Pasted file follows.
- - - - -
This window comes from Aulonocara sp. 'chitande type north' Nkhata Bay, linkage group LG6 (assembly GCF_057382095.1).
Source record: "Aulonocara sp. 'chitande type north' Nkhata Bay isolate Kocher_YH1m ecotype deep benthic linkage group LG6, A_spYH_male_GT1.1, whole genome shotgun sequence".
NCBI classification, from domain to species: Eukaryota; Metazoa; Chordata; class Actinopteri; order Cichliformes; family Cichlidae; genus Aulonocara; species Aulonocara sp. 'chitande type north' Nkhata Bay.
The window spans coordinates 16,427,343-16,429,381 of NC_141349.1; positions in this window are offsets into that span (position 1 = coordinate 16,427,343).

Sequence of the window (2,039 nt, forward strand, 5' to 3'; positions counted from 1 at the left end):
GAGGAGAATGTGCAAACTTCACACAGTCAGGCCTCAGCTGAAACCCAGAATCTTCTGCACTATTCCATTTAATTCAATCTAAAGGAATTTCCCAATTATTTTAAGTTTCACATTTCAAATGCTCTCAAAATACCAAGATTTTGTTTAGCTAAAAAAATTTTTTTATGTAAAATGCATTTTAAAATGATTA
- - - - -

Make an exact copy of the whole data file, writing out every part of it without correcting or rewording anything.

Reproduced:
This window comes from Aulonocara sp. 'chitande type north' Nkhata Bay, linkage group LG6 (assembly GCF_057382095.1).
Source record: "Aulonocara sp. 'chitande type north' Nkhata Bay isolate Kocher_YH1m ecotype deep benthic linkage group LG6, A_spYH_male_GT1.1, whole genome shotgun sequence".
NCBI classification, from domain to species: Eukaryota; Metazoa; Chordata; class Actinopteri; order Cichliformes; family Cichlidae; genus Aulonocara; species Aulonocara sp. 'chitande type north' Nkhata Bay.
The window spans coordinates 16,427,343-16,429,381 of NC_141349.1; positions in this window are offsets into that span (position 1 = coordinate 16,427,343).

Sequence of the window (2,039 nt, forward strand, 5' to 3'; positions counted from 1 at the left end):
GAGGAGAATGTGCAAACTTCACACAGTCAGGCCTCAGCTGAAACCCAGAATCTTCTGCACTATTCCATTTAATTCAATCTAAAGGAATTTCCCAATTATTTTAAGTTTCACATTTCAAATGCTCTCAAAATACCAAGATTTTGTTTAGCTAAAAAAATTTTTTTATGTAAAATGCATTTTAAAATGATTA